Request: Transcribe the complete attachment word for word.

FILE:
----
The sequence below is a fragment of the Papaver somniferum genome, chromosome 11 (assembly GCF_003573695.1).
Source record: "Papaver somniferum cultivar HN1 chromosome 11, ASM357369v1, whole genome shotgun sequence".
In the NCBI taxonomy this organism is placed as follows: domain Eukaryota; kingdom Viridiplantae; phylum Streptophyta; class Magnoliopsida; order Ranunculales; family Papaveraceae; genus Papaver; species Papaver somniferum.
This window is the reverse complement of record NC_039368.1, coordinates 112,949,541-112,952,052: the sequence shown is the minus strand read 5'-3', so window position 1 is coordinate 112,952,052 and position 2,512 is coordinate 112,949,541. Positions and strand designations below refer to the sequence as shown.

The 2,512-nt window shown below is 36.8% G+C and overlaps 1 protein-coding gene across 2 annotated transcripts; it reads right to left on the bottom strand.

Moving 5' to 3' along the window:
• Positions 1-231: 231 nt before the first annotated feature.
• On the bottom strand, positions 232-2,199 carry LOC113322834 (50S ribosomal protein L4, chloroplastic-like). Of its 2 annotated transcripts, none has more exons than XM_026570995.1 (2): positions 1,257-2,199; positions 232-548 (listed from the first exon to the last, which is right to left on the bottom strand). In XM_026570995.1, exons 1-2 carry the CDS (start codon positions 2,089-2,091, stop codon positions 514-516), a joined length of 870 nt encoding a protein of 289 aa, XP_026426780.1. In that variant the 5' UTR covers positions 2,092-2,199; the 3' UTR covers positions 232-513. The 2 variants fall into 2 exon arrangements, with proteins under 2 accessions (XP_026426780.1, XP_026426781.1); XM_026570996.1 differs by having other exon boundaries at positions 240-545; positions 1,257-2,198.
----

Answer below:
The sequence below is a fragment of the Papaver somniferum genome, chromosome 11 (assembly GCF_003573695.1).
Source record: "Papaver somniferum cultivar HN1 chromosome 11, ASM357369v1, whole genome shotgun sequence".
In the NCBI taxonomy this organism is placed as follows: domain Eukaryota; kingdom Viridiplantae; phylum Streptophyta; class Magnoliopsida; order Ranunculales; family Papaveraceae; genus Papaver; species Papaver somniferum.
This window is the reverse complement of record NC_039368.1, coordinates 112,949,541-112,952,052: the sequence shown is the minus strand read 5'-3', so window position 1 is coordinate 112,952,052 and position 2,512 is coordinate 112,949,541. Positions and strand designations below refer to the sequence as shown.

The 2,512-nt window shown below is 36.8% G+C and overlaps 1 protein-coding gene across 2 annotated transcripts; it reads right to left on the bottom strand.

Moving 5' to 3' along the window:
• Positions 1-231: 231 nt before the first annotated feature.
• On the bottom strand, positions 232-2,199 carry LOC113322834 (50S ribosomal protein L4, chloroplastic-like). Of its 2 annotated transcripts, none has more exons than XM_026570995.1 (2): positions 1,257-2,199; positions 232-548 (listed from the first exon to the last, which is right to left on the bottom strand). In XM_026570995.1, exons 1-2 carry the CDS (start codon positions 2,089-2,091, stop codon positions 514-516), a joined length of 870 nt encoding a protein of 289 aa, XP_026426780.1. In that variant the 5' UTR covers positions 2,092-2,199; the 3' UTR covers positions 232-513. The 2 variants fall into 2 exon arrangements, with proteins under 2 accessions (XP_026426780.1, XP_026426781.1); XM_026570996.1 differs by having other exon boundaries at positions 240-545; positions 1,257-2,198.